prev sibling next sibling parent "Dicebot" <public dicebot.lv> writes:
On Thursday, 22 August 2013 at 15:06:18 UTC, Ramon wrote:
 Let's end this trouble. There is a lot of work that awaits to 
 be done.

I limit myself to

That was cheap, you have been using better techniques before :)
 And, of course, the "D-crowd" is perfectly right assuming a 
 newcomer to know their internal communication codes - while - 
 the newcomer, of course, is plain wrong when assuming that 
 words carry the meaning they carry for the rest of the world. 
 Sure. Strikes me as brilliantly logical. I should bow before so 
 much wisdom. How does one bow around here? By farting?

I have been reading this newsgroup for ~ an year before writing first comment not related to asking questions about D spec. Probably about two years until I felt I can participate in discussions in a constructive way. Still keep failing sometimes. Don't expect that from you. Still answers the question. Actually, most self-regulating communities I have been part of worked that way. And no, right now I don't have any good intentions about you. Can't state it anymore clear. I am not an official D spokesperson and I can afford to reason about people only by their words and deeds, ignoring all PR crap. One day you may do something worthy and I will regret it. Until then you are a miserable troll with disgusting attitude.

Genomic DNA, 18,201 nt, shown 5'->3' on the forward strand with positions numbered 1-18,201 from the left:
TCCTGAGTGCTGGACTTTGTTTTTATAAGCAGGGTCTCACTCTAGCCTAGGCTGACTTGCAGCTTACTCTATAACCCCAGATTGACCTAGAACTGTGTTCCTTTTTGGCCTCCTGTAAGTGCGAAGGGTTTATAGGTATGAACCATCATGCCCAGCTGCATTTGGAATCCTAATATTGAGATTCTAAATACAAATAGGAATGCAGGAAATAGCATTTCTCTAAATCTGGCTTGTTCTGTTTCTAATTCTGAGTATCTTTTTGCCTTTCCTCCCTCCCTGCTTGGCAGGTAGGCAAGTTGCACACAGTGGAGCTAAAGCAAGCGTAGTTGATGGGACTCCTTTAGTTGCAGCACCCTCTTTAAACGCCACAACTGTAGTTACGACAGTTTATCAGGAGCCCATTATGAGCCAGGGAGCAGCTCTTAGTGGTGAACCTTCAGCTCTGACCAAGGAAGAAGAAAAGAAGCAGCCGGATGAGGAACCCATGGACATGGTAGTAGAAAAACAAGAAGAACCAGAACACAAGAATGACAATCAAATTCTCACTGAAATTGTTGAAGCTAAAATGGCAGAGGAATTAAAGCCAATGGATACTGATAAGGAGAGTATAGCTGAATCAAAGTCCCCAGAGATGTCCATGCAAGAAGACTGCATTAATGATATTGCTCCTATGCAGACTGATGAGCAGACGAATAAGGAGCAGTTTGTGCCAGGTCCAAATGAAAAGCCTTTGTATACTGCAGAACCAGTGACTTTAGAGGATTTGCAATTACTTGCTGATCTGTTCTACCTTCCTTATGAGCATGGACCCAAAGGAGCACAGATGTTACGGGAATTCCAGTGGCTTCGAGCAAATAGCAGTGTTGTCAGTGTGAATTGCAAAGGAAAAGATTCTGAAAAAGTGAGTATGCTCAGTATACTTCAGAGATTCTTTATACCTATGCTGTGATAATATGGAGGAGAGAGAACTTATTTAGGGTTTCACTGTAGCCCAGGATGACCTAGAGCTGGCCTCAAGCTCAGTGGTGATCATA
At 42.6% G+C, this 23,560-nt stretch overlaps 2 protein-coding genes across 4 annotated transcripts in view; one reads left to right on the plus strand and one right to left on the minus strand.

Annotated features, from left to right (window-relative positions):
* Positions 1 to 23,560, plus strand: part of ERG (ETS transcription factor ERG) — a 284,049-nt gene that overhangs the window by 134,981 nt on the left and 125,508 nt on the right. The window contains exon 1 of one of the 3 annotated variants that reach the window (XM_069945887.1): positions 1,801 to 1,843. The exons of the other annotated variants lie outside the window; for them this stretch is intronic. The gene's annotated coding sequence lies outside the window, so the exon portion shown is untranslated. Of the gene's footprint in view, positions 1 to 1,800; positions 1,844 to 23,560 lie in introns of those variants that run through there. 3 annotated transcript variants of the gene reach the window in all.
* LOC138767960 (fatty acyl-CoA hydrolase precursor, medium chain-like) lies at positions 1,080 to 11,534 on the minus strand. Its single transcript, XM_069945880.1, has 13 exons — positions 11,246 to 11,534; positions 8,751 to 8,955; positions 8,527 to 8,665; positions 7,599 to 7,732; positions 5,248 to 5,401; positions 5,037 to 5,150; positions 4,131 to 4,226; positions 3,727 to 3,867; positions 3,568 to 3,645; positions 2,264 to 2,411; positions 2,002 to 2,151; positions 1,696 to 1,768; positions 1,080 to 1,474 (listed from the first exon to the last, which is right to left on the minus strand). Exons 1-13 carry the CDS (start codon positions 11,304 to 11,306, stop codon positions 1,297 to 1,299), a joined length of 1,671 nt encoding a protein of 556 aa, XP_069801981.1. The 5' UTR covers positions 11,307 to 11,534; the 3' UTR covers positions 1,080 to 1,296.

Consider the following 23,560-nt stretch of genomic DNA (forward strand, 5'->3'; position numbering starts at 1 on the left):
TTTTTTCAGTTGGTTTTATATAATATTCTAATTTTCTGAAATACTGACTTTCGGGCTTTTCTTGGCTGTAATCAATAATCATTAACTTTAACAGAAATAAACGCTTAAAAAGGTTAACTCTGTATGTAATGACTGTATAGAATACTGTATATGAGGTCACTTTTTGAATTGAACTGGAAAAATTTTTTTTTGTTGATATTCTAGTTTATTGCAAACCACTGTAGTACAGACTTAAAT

Aug 22 2013
prev sibling next sibling parent "Ramon" <spam thanks.no> writes:
Dicebot

"Have a nice day and be sure that I'll gladly listen to you as
soon as it's about D ;)"
Aug 22 2013
prev sibling next sibling parent "Regan Heath" <regan netmail.co.nz> writes:
On Thu, 22 Aug 2013 16:06:17 +0100, Ramon <spam thanks.no> wrote:
 On Thursday, 22 August 2013 at 14:08:47 UTC, eles wrote:
 On Thursday, 22 August 2013 at 14:21:45 UTC, Regan Heath wrote:

 .. and have you taken that advice as it was intended?  With good  
 intent?  Or are you still assuming the worst in people?

Yes and no. No, I did not take the advice. Partly because it doesn't mean and/or concern me, partly because I tend to carefully select from whom I take advice.